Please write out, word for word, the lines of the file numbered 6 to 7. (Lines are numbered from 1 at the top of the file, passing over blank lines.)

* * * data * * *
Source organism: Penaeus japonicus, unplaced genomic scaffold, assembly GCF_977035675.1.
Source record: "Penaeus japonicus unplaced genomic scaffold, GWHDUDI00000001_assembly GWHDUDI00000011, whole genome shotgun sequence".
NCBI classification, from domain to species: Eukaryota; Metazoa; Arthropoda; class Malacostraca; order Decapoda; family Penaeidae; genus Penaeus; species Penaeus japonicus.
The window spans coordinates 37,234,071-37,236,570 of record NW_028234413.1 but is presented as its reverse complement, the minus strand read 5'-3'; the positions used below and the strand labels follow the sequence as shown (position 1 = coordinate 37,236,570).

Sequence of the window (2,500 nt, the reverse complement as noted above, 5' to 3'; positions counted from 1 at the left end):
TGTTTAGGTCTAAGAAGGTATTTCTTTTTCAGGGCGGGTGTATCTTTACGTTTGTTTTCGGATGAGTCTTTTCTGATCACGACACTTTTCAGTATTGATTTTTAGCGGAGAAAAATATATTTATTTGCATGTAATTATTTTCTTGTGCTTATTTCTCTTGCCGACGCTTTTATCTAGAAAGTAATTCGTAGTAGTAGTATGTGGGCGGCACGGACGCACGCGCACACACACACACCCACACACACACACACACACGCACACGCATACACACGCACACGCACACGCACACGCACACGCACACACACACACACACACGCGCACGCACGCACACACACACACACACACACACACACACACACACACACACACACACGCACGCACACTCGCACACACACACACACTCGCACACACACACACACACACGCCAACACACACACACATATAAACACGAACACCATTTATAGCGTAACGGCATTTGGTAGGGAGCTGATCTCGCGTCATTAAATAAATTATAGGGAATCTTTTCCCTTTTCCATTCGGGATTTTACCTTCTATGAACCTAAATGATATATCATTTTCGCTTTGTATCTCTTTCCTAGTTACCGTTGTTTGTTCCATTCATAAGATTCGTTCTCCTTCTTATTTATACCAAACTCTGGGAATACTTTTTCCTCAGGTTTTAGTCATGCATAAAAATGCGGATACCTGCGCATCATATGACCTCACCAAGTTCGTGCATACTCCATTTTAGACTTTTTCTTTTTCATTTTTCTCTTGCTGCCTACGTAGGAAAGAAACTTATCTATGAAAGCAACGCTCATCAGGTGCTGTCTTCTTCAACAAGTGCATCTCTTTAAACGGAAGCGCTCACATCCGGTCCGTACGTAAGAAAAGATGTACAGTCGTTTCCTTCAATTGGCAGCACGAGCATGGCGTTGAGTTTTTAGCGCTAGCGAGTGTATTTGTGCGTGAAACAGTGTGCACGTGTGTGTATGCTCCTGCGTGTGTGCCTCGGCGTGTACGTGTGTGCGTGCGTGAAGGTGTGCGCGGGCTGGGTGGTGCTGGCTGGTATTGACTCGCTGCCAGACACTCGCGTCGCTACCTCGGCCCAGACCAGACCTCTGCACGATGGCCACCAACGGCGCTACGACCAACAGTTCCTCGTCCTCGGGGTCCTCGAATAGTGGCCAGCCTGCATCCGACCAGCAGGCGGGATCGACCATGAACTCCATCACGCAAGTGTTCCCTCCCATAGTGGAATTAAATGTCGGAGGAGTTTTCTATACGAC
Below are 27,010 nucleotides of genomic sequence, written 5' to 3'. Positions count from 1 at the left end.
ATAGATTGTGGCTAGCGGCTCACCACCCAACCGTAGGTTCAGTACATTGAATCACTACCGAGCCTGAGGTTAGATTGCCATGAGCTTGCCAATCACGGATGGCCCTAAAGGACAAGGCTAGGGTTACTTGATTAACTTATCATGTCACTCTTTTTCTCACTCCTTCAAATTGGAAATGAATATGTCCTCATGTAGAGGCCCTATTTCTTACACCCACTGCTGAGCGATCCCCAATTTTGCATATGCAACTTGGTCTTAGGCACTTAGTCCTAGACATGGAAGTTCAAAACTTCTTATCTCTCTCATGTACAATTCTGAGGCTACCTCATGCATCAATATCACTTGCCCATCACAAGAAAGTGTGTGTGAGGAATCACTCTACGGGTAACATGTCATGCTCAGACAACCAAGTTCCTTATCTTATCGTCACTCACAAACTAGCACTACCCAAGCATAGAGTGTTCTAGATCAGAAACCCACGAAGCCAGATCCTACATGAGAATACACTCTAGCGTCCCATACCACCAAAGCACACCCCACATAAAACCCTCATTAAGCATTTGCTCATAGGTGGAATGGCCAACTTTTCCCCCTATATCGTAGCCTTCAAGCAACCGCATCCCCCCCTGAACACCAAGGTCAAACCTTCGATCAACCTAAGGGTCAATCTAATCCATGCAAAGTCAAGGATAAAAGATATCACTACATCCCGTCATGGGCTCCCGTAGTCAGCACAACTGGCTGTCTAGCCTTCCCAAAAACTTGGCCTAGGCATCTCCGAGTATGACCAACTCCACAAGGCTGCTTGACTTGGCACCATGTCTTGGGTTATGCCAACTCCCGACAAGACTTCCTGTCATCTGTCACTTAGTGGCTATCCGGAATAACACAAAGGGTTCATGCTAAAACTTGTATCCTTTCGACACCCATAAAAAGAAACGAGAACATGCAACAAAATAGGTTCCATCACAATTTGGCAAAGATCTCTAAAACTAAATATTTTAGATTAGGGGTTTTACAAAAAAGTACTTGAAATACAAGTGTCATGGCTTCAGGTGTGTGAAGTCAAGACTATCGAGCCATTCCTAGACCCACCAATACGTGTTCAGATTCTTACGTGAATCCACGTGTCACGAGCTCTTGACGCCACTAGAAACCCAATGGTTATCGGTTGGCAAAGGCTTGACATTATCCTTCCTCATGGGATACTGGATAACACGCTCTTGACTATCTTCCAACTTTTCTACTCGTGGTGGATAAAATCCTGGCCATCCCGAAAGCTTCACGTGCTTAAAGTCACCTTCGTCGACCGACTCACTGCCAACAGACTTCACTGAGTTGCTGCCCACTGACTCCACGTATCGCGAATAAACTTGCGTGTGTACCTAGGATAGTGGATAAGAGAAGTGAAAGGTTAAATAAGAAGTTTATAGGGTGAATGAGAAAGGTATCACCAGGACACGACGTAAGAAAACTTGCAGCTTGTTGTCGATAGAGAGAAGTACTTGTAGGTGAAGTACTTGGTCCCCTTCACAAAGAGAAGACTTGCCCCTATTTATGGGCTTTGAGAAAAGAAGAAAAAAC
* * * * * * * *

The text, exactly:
TGTTTAGGTCTAAGAAGGTATTTCTTTTTCAGGGCGGGTGTATCTTTACGTTTGTTTTCGGATGAGTCTTTTCTGATCACGACACTTTTCAGTATTGATTTTTAGCGGAGAAAAATATATTTATTTGCATGTAATTATTTTCTTGTGCTTATTTCTCTTGCCGACGCTTTTATCTAGAAAGTAATTCGTAGTAGTAGTATGTGGGCGGCACGGACGCACGCGCACACACACACACCCACACACACACACACACACGCACACGCATACACACGCACACGCACACGCACACGCACACGCACACACACACACACACACGCGCACGCACGCACACACACACACACACACACACACACACACACACACACACACACACGCACGCACACTCGCACACACACACACACTCGCACACACACACACACACACGCCAACACACACACACATATAAACACGAACACCATTTATAGCGTAACGGCATTTGGTAGGGAGCTGATCTCGCGTCATTAAATAAATTATAGGGAATCTTTTCCCTTTTCCATTCGGGATTTTACCTTCTATGAACCTAAATGATATATCATTTTCGCTTTGTATCTCTTTCCTAGTTACCGTTGTTTGTTCCATTCATAAGATTCGTTCTCCTTCTTATTTATACCAAACTCTGGGAATACTTTTTCCTCAGGTTTTAGTCATGCATAAAAATGCGGATACCTGCGCATCATATGACCTCACCAAGTTCGTGCATACTCCATTTTAGACTTTTTCTTTTTCATTTTTCTCTTGCTGCCTACGTAGGAAAGAAACTTATCTATGAAAGCAACGCTCATCAGGTGCTGTCTTCTTCAACAAGTGCATCTCTTTAAACGGAAGCGCTCACATCCGGTCCGTACGTAAGAAAAGATGTACAGTCGTTTCCTTCAATTGGCAGCACGAGCATGGCGTTGAGTTTTTAGCGCTAGCGAGTGTATTTGTGCGTGAAACAGTGTGCACGTGTGTGTATGCTCCTGCGTGTGTGCCTCGGCGTGTACGTGTGTGCGTGCGTGAAGGTGTGCGCGGGCTGGGTGGTGCTGGCTGGTATTGACTCGCTGCCAGACACTCGCGTCGCTACCTCGGCCCAGACCAGACCTCTGCACGATGGCCACCAACGGCGCTACGACCAACAGTTCCTCGTCCTCGGGGTCCTCGAATAGTGGCCAGCCTGCATCCGACCAGCAGGCGGGATCGACCATGAACTCCATCACGCAAGTGTTCCCTCCCATAGTGGAATTAAATGTCGGAGGAGTTTTCTATACGAC
Below are 27,010 nucleotides of genomic sequence, written 5' to 3'. Positions count from 1 at the left end.